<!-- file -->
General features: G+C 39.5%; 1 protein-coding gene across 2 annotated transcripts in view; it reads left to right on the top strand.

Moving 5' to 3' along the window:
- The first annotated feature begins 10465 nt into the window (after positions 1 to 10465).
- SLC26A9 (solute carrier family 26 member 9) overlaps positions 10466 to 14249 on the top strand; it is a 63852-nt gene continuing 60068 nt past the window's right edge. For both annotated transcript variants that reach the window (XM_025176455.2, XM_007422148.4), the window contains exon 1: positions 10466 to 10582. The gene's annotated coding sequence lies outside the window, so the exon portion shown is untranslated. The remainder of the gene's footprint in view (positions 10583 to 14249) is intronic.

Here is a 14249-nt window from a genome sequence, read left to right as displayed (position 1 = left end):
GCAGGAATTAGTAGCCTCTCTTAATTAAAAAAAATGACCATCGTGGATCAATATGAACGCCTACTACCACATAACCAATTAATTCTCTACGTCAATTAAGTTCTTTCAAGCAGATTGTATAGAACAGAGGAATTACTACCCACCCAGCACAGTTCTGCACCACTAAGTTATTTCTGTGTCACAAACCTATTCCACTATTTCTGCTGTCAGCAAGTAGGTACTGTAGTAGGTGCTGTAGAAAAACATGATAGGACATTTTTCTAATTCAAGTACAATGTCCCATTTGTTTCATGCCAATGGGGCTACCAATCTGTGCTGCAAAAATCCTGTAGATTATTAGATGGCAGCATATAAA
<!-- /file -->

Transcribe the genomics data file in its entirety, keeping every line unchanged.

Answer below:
General features: G+C 39.5%; 1 protein-coding gene across 2 annotated transcripts in view; it reads left to right on the top strand.

Moving 5' to 3' along the window:
- The first annotated feature begins 10465 nt into the window (after positions 1 to 10465).
- SLC26A9 (solute carrier family 26 member 9) overlaps positions 10466 to 14249 on the top strand; it is a 63852-nt gene continuing 60068 nt past the window's right edge. For both annotated transcript variants that reach the window (XM_025176455.2, XM_007422148.4), the window contains exon 1: positions 10466 to 10582. The gene's annotated coding sequence lies outside the window, so the exon portion shown is untranslated. The remainder of the gene's footprint in view (positions 10583 to 14249) is intronic.

Here is a 14249-nt window from a genome sequence, read left to right as displayed (position 1 = left end):
GCAGGAATTAGTAGCCTCTCTTAATTAAAAAAAATGACCATCGTGGATCAATATGAACGCCTACTACCACATAACCAATTAATTCTCTACGTCAATTAAGTTCTTTCAAGCAGATTGTATAGAACAGAGGAATTACTACCCACCCAGCACAGTTCTGCACCACTAAGTTATTTCTGTGTCACAAACCTATTCCACTATTTCTGCTGTCAGCAAGTAGGTACTGTAGTAGGTGCTGTAGAAAAACATGATAGGACATTTTTCTAATTCAAGTACAATGTCCCATTTGTTTCATGCCAATGGGGCTACCAATCTGTGCTGCAAAAATCCTGTAGATTATTAGATGGCAGCATATAAA